It has been 13 years since the World Bank concluded that Africa had "huge technical potential for clean energy projects." More than a decade after, how much has Africa lived up to this potential?
The African Development Bank Group found that some 640 million people do not have access to energy in Africa, with more than 30 out of the 54 countries on the continent going through an energy crisis. Additionally, the continent is heavily dependent on fossil fuels, with over 80 percent of power generated coming from coal, oil, or natural gas. This inordinate reliance on such resources exposes the region to significant carbon risks and can make Africa a difficult place for certain U.S. companies to invest should they wish to stay consistent with their various carbon commitments.
International oil companies dominating Africa's energy industry have consistently been accused of environmental degradation—including oil spills, gas flares, fire disasters, improper waste disposal, and water contamination among other things. But fossil fuel developers are starting to face more pushback, as illustrated by the controversial ReconAfrica project in the Okavango Basin.
The Canadian company heading that project had secured a 13,200 square-mile license area for exploratory drilling in Namibia and Botswana and upstream of the Okavango Basin, a UNESCO World Heritage site that is one of the most pristine wildlife sanctuaries. The project has since come under scrutiny, as it has become apparent that ReconAfrica failed to obtain necessary permits, especially with regard to polluted water discharges.
These issues have created the momentum necessary for the continent to begin embracing a paradigm shift towards renewable energy and clean energy technologies. Significantly, African countries have begun developing large renewable energy projects as a launch pad to a sustainable energy future.
First, Egypt presently hosts the fourth largest solar power plant in the world. The Benban Solar Park is a photovoltaic power station with a total capacity of about 1,650 MWp. The facility was constructed by the state-owned New and Renewable Energy Authority (NREA) and is poised to produce over 4TWh and prevent the emission of over 2 million tons of carbon dioxide annually.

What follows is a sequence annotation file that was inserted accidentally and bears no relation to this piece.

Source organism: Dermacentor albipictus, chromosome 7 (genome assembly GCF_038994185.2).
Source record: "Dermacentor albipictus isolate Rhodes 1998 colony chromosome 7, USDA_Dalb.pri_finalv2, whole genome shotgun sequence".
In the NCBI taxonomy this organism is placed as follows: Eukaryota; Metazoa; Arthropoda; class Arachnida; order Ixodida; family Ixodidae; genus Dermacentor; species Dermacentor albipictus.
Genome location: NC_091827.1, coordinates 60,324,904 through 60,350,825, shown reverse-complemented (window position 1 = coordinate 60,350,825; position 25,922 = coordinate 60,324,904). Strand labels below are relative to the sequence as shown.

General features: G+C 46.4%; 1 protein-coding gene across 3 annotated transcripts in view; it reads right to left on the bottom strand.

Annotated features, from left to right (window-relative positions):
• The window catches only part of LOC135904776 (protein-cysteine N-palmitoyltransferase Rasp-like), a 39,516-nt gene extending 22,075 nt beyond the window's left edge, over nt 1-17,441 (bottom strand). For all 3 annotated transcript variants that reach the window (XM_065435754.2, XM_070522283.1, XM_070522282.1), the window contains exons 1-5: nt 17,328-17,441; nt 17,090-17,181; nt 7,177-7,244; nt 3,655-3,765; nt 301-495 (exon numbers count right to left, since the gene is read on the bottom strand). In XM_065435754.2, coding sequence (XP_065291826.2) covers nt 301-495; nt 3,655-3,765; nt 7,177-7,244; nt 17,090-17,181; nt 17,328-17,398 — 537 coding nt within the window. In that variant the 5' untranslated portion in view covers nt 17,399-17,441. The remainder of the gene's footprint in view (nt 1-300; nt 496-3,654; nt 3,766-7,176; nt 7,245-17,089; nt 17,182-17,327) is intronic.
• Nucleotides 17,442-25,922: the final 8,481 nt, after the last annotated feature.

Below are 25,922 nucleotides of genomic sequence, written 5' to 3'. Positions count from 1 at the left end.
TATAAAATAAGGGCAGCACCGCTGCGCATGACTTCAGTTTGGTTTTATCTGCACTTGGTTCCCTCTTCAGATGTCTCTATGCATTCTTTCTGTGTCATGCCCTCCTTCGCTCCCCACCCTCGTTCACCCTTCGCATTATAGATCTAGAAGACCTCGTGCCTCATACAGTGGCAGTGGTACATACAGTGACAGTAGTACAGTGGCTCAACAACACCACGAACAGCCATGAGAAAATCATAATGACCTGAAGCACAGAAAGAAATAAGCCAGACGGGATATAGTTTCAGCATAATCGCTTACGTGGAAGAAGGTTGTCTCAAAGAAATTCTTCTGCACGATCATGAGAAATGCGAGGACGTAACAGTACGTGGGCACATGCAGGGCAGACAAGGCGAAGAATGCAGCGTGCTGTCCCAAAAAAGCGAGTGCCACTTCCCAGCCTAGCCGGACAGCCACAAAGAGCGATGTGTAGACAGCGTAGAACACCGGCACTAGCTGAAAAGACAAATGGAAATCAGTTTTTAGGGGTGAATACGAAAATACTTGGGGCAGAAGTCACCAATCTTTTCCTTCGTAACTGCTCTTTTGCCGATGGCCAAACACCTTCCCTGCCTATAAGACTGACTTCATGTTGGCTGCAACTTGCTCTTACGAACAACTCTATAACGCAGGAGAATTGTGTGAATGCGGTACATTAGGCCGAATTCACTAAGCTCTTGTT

Second, Kenya recently completed the construction of its Menengai geothermal power plant, making the East African country the first and largest African producer of geothermal energy. Depending mainly on geothermal energy, Kenya has successfully increased its energy production from 169 MWe to 672 MWe in a little over six years. The Kenyan government had embarked on a renewable energy development plan in 2011 with the objective of increasing power generation from 1,227MW in 2010 to 3,751MW by 2018. The country has now successfully surpassed this goal with the construction of the Menengai power plant.
Last but not least, South Africa has proven to be a destination country for renewable energy technology, so much so that IHS Markit has singled out South Africa as the "world's most attractive emerging country for solar energy." Saudi developer ACWA Power recently began construction of the Redstone project, a concentrated solar power (CSP) plant considered to be the largest renewable energy investment in South Africa with the injection of about ZAR 11.6 billion ($822,614,232). Project Redstone is tipped to deliver clean electricity to over 200,000 households and is expected to prevent over 440 metric tons of CO2 emissions annually.
While progress is notable, several factors combine to slow the pace of the adoption of renewable energy technologies on the continent. Some obstacles include the lack of technical knowhow and skilled labor, inadequate legal and institutional framework, poor infrastructure, and exorbitant initial capital costs.
With that said, there is still undeniable appetite for renewable energy developments and an abundance of solar and geothermal resources on the continent. With the right investors and the ever-decreasing cost of renewable energy, especially solar, Africa could very well become an important renewable energy hub offering interesting investment opportunities for U.S. companies, especially as these opportunities allow companies to remain consistent with ambitious greenhouse gas emissions reduction targets.
* Dee is a Summer Associate at DWT and a 2nd year law student at the University of Oregon School of Law.